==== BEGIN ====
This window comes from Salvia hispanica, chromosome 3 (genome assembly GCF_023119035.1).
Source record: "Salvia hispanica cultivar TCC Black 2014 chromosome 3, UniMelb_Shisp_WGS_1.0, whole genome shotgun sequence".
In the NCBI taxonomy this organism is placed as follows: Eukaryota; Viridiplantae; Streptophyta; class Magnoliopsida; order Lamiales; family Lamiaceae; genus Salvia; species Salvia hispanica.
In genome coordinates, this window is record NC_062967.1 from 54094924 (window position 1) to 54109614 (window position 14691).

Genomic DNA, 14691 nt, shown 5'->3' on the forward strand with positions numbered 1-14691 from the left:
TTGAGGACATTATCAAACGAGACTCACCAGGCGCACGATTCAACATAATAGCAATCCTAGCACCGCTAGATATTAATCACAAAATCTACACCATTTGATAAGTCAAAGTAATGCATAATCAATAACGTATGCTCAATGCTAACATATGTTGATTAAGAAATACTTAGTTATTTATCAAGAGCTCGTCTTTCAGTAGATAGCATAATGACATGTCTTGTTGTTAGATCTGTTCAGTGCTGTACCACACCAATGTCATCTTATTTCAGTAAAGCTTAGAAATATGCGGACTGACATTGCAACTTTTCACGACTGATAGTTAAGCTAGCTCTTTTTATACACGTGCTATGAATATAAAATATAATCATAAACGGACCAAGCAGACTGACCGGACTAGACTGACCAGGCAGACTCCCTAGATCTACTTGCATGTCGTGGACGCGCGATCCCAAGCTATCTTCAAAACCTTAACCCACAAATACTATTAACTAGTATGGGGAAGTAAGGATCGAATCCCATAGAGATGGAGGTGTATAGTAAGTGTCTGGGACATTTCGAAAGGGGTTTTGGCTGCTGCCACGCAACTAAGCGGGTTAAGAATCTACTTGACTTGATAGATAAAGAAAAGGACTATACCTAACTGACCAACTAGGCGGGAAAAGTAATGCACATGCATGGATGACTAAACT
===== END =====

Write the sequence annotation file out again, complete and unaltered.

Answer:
This window comes from Salvia hispanica, chromosome 3 (genome assembly GCF_023119035.1).
Source record: "Salvia hispanica cultivar TCC Black 2014 chromosome 3, UniMelb_Shisp_WGS_1.0, whole genome shotgun sequence".
In the NCBI taxonomy this organism is placed as follows: Eukaryota; Viridiplantae; Streptophyta; class Magnoliopsida; order Lamiales; family Lamiaceae; genus Salvia; species Salvia hispanica.
In genome coordinates, this window is record NC_062967.1 from 54094924 (window position 1) to 54109614 (window position 14691).

Genomic DNA, 14691 nt, shown 5'->3' on the forward strand with positions numbered 1-14691 from the left:
TTGAGGACATTATCAAACGAGACTCACCAGGCGCACGATTCAACATAATAGCAATCCTAGCACCGCTAGATATTAATCACAAAATCTACACCATTTGATAAGTCAAAGTAATGCATAATCAATAACGTATGCTCAATGCTAACATATGTTGATTAAGAAATACTTAGTTATTTATCAAGAGCTCGTCTTTCAGTAGATAGCATAATGACATGTCTTGTTGTTAGATCTGTTCAGTGCTGTACCACACCAATGTCATCTTATTTCAGTAAAGCTTAGAAATATGCGGACTGACATTGCAACTTTTCACGACTGATAGTTAAGCTAGCTCTTTTTATACACGTGCTATGAATATAAAATATAATCATAAACGGACCAAGCAGACTGACCGGACTAGACTGACCAGGCAGACTCCCTAGATCTACTTGCATGTCGTGGACGCGCGATCCCAAGCTATCTTCAAAACCTTAACCCACAAATACTATTAACTAGTATGGGGAAGTAAGGATCGAATCCCATAGAGATGGAGGTGTATAGTAAGTGTCTGGGACATTTCGAAAGGGGTTTTGGCTGCTGCCACGCAACTAAGCGGGTTAAGAATCTACTTGACTTGATAGATAAAGAAAAGGACTATACCTAACTGACCAACTAGGCGGGAAAAGTAATGCACATGCATGGATGACTAAACT